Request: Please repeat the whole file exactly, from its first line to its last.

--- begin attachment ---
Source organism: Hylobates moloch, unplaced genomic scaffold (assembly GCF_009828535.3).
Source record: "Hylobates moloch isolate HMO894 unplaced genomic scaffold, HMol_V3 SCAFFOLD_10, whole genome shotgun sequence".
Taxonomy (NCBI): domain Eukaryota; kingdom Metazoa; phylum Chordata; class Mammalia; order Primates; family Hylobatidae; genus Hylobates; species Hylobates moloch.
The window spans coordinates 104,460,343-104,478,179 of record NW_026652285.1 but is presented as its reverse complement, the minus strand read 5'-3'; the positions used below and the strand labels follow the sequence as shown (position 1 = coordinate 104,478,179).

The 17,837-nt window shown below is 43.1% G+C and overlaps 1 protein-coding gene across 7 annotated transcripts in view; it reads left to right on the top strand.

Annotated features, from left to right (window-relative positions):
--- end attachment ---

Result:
Source organism: Hylobates moloch, unplaced genomic scaffold (assembly GCF_009828535.3).
Source record: "Hylobates moloch isolate HMO894 unplaced genomic scaffold, HMol_V3 SCAFFOLD_10, whole genome shotgun sequence".
Taxonomy (NCBI): domain Eukaryota; kingdom Metazoa; phylum Chordata; class Mammalia; order Primates; family Hylobatidae; genus Hylobates; species Hylobates moloch.
The window spans coordinates 104,460,343-104,478,179 of record NW_026652285.1 but is presented as its reverse complement, the minus strand read 5'-3'; the positions used below and the strand labels follow the sequence as shown (position 1 = coordinate 104,478,179).

The 17,837-nt window shown below is 43.1% G+C and overlaps 1 protein-coding gene across 7 annotated transcripts in view; it reads left to right on the top strand.

Annotated features, from left to right (window-relative positions):